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"Indian media: the juggernaut and all in between"
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"Indian media: the juggernaut and all in between"

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Harmanan Singh picIndia’s media is breaking new ground as it grows, but Harmanan Singh, 18, a Commonwealth Correspondent from Mumbai in India, argues that commercialism should not jeopardise journalism standards.

“India wants an answer!” bellows an effervescent, bespectacled news presenter, Arnab Goswami. For the past couple of minutes, he has dashed out an unprecedented war of words with every single guest on his show, ‘The Newshour’, which occupies the primetime slot on Indian television. The show presents verbal volleys, accusations and insults as two sides haggle in non-physical violence.

Many regard Arnab as the face of a media revolution that is fearless, seeks answers and is a force to reckon with. Others dislike his farfetched violence that accompanies his fearless, unaccommodating brand of journalism.

Arnab Goswami’s Newshour probably sums up Indian media’s dual characteristics. One that seems to progress towards greater freedom that seeks answers, and the other that is guilty of commercialising incidents and news by presenting it with a whole lot of “masala” to attract audiences.

I happened to be present at an event, listening to Goswami, who as the keynote speaker spoke about the surging power of the press. He said that media had finally ‘come of age’ and had broken the shackles to highlight areas of concern and voice crucial opinions. Journalism has been instrumental in bringing scams, corruption, potential threats and key initiatives to light in modern day India.

#IndianMediaGoBack was trending on social networks a couple of days ago. This essentially represents the overuse of the new found freedom. The hashtag originated from Nepal, in the aftermath of the terrible earthquake that brought large scale doom and destruction. While the victims were fighting a treacherous battle, recovering from the pangs, Indian media personnel were at task to “sell” the news to viewers back home. On ground reporters were accused of breaching personal space and also being insensitive toward the victims.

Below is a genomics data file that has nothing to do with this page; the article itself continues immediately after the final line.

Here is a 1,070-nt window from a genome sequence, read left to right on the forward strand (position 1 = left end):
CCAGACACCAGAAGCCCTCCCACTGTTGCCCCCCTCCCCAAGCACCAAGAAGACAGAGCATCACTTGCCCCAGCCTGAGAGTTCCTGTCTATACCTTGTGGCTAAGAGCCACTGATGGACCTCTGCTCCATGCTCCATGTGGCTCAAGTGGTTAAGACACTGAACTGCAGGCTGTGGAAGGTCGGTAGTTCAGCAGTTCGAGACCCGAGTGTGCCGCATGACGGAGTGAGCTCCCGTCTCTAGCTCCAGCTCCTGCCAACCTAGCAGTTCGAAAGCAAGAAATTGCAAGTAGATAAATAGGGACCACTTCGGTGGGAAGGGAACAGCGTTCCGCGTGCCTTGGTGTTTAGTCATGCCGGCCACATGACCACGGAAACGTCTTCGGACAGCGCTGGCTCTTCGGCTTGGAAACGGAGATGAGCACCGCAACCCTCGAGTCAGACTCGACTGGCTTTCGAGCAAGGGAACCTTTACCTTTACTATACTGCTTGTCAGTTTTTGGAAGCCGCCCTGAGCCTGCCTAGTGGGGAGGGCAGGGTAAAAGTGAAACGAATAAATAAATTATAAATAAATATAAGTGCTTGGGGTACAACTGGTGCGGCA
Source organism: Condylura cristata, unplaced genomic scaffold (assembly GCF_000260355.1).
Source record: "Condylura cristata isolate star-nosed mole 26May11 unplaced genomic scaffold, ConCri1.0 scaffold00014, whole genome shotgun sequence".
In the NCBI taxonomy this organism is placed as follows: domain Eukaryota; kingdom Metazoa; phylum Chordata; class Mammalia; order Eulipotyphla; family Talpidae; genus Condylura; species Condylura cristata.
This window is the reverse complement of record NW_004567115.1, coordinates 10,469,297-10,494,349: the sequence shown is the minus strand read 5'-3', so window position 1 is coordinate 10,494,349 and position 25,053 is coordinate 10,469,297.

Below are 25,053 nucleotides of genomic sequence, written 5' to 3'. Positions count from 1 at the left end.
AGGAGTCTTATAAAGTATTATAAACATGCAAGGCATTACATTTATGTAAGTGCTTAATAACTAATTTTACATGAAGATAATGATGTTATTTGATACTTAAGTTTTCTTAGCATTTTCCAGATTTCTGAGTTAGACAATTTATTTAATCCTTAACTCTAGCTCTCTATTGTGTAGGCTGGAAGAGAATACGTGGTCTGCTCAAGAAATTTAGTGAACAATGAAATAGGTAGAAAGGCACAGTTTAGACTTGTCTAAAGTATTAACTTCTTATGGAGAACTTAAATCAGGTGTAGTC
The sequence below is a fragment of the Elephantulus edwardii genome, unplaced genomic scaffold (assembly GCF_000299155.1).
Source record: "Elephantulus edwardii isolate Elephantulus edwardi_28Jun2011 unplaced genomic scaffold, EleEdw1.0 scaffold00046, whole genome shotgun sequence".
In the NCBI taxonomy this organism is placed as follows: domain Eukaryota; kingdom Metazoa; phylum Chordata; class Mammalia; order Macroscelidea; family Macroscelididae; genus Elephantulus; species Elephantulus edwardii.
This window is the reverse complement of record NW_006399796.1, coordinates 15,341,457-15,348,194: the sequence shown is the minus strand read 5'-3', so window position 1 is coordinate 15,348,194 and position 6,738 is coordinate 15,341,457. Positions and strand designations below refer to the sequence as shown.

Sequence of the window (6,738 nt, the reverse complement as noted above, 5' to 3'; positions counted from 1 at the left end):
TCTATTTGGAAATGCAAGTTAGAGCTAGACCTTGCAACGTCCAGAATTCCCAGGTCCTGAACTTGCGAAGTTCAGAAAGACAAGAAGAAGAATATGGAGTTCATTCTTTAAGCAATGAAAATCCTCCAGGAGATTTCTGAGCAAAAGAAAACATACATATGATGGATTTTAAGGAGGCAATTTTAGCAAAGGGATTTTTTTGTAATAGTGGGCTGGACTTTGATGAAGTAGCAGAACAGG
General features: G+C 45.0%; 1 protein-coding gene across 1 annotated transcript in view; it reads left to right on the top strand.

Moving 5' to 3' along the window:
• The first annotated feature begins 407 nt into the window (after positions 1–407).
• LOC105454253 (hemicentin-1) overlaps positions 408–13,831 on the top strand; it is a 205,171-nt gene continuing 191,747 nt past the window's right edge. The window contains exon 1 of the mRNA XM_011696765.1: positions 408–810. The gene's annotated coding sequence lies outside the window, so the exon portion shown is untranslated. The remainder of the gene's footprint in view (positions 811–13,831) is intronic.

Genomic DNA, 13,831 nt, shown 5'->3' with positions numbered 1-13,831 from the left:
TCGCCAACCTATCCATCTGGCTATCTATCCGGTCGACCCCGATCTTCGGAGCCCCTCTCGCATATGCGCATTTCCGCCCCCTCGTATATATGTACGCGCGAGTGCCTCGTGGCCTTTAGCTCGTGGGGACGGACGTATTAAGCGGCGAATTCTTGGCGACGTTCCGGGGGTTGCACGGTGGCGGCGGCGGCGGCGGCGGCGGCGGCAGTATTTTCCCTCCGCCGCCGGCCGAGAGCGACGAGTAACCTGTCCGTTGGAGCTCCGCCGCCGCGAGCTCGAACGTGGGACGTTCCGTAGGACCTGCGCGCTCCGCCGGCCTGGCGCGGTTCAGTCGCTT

With the establishment of several media houses in the past couple of years, the competition in India’s media has spiced up. ‘Quality’ news and opinion has taken a backseat to ‘interesting’ news and opinion. The “TRP war” compels broadcasters to share news stories that could involve questions about personal lives of famous people, staged sting operations, pointless speculations and even stories about spirits, ghosts and aliens….

News broadcasters should ideally be very responsible people who serve to educate and enlighten the masses. While I commend the work done in the past few years to bring journalism to the epicentre, I am also concerned that commercial ambition can be the perennial roadblock that devaluates Indian media.

photo credit: TV News camera and van via photopin (license)

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About me

I am a Grade 12 science student in Mumbai, India. I am an explorer with an endeavour to visit every nation on this planet. I aspire to be a travel journalist and experience varied cultural vibes across geographies. Wildlife, debating, poetry and entrepreneurship are some of my other interests.

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Opinions expressed in this article are those of the author and do not necessarily represent the views of the Commonwealth Youth Programme. Articles are published in a spirit of dialogue, respect and understanding. If you disagree, why not submit a response?

Learn more about becoming a Commonwealth Correspondent
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